Director: Damien Chazelle
Cast: Ryan Gosling, Claire Foy, Kyle Chandler, Pablo Schreiber, Corey Stoll, Cory Michael Smith, Jason Clarke and Patrick Fugit.
Synopsis: On the heels of their six-time Academy Award®-winning smash, La La Land, director Damien Chazelle and star Ryan Gosling reteam for Universal Pictures’ First Man, the riveting story of NASA’s mission to land a man on the moon, focusing on Neil Armstrong and the years 1961-1969. A visceral, first-person account, based on the book by James R. Hansen, the movie will explore the sacrifices and the cost—on Armstrong and on the nation—of one of the most dangerous missions in history.
With La La Land and Whiplash, director Damien Chazelle established himself as one of the most talented and driven filmmakers in Hollywood. His latest film, which tells the inspiring story of Neil Armstrong (Ryan Gosling) and mankind’s mission to the moon, proves to be his most sophisticated, powerful and compelling work so far.
First Man works for a number of reasons, but the films biggest strength is undoubtedly Damien Chazelle’s pitch-perfect direction. From the opening frame to the closing moment, it’s clear that Chazelle had a specific vision for the movie, which was to place the audience in Neil’s shoes and have us experience these exhilarating and terrifying events as if we were going to the moon ourselves. While we’ve seen multiple versions of this story before, including the real thing, Chazelle differentiates his by exploring Neil on a deeper level, showing him not only as an American hero but as a father and a husband as well. The director should also be praised for giving a more intimate and grounded account of the events, as well as a more realistic and brutal portrayal of space travel in the 1960’s.
While it’s difficult to compare First Man to Chazelle’s previous work, as this film is so tonally and visually different, it’s clear that the director’s ability behind the camera is only improving. Working with cinematographer Linus Sandgren, who also worked on La La Land, Chazelle does a fantastic job of giving First Man a unique visual look, and the documentary style that the director has adopted for this story, only makes the harshness of space travel feel more violent and scary. By placing the audience in Neil’s shoes, Chazelle and Sandgren have ensured that we feel every bump, hear every screw grind and feel the danger that came with every test, launch, and crash. Sandgren’s cinematography also offers plenty of beautiful and breathtaking moments, such as the epic-scale launch and the emotional landing sequence, which is a “must watch” in IMAX.
Ryan Gosling, who made a name for himself portraying stoic and detached characters, is outstanding as Neil Armstrong. While on the outside this character might seem cold and emotionless, there’s a lot of pain and heartbreak bubbling under the surface, and Gosling does an excellent job of presenting both sides of the historical legend. Claire Foy, who portrays Neil’s wife, Janet, is often left to carry the emotional weight of the film and The Crown actor delivers an outstanding and scene-stealing performance, which will undoubtedly earn her a nomination. While First Man has a clear focus on Neil Armstrong’s personal journey and his relationship with Janet, the film is also packed with some notable performances from supporting actors. Kyle Chandler (Deke Slayton), Corey Stoll (Buzz Aldrin), Patrick Fugit and Jason Clarke (Ed White) help to fill the cast, and each of them offers a memorable and powerful performance.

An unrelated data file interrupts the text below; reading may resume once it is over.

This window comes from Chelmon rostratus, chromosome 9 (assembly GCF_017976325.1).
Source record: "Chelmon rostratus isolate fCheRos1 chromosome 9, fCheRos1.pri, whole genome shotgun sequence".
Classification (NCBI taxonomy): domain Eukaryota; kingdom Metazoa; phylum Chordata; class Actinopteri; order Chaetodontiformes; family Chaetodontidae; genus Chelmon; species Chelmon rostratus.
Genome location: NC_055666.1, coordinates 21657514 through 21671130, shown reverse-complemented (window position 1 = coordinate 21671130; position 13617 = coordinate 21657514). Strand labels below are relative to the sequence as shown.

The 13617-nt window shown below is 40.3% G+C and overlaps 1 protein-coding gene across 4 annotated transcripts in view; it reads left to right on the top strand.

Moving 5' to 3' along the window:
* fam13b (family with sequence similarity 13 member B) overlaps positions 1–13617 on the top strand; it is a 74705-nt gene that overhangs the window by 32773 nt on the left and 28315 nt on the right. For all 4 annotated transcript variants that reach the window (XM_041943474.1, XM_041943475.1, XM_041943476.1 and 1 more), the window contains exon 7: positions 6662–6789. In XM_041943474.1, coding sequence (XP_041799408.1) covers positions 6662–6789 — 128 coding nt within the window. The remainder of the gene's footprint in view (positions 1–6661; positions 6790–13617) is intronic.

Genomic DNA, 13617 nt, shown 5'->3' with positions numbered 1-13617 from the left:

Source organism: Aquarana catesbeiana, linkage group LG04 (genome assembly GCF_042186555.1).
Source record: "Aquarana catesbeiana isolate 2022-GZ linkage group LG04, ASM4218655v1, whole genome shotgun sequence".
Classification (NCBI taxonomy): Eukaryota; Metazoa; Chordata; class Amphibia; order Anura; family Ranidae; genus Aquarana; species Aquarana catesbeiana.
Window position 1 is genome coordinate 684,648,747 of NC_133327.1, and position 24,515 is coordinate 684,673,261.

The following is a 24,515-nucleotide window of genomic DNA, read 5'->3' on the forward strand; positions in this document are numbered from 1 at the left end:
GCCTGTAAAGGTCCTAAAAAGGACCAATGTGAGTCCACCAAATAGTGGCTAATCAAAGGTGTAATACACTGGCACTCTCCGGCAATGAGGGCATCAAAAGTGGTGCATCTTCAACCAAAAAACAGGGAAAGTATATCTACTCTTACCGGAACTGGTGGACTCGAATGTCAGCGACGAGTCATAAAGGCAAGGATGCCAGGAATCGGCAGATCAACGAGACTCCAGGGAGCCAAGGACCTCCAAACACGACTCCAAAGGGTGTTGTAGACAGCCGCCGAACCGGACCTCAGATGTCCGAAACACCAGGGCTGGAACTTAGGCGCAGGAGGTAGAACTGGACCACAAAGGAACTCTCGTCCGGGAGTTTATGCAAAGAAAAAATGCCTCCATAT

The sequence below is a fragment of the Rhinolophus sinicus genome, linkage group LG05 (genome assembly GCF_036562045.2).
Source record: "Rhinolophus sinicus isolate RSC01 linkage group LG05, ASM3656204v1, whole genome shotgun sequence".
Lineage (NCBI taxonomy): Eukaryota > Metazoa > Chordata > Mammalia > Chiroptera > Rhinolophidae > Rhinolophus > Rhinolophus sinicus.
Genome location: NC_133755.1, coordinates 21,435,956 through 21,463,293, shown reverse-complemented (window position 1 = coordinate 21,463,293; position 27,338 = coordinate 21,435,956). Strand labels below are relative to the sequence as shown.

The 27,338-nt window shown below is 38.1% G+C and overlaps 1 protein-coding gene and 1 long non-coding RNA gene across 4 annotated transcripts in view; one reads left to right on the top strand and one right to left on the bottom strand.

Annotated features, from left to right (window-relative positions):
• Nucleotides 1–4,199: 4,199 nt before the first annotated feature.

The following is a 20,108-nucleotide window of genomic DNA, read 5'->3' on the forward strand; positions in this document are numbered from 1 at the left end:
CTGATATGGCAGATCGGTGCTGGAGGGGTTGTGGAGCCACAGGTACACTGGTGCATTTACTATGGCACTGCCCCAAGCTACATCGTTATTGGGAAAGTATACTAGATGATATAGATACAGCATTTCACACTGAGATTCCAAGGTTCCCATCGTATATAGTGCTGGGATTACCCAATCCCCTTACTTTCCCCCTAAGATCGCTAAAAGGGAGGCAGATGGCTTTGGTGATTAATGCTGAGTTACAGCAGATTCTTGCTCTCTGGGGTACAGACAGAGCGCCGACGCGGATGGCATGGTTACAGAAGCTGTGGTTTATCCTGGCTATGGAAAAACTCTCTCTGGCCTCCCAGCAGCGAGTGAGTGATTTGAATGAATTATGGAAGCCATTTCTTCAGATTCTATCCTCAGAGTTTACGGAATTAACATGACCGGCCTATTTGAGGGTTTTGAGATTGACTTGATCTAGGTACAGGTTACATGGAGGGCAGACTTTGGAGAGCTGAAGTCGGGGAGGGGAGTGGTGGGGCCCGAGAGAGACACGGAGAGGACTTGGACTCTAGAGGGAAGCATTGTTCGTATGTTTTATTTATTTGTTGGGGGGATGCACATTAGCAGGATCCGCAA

The score, which has been composed by Justin Hurwitz, perfectly enhances the powerful, bombastic and utterly personal style of Chazelle’s film. While the director uses silence to create some of the most memorable and emotional moments in the movie, the score, which sounds suspiciously like a ticking clock, helps to intensify the more stressful, heart-pounding and epic sequences, including the launch scene and Neil’s arrival on the moon.
For the most part, Chazelle, Gosling and Foy manage to keep us entertained and compelled throughout the films extensive runtime, however, it should be noted that the film stalls ever so slightly in the second act and there are moments that the story could have done without. Thankfully, the mesmerising, emotional and epic finale, which rivals some of the best in the genre, more than compensate for the loss of momentum.
Minor issues aside, First Man is an outstanding achievement for everyone involved. Damien Chazelle has delivered his most sophisticated, compelling and emotional film, and the young director has managed to tell an utterly personal and exhilarating story about a husband, and a father, which acknowledges and respects how significant, dangerous and inspiring the moon landing was for humanity.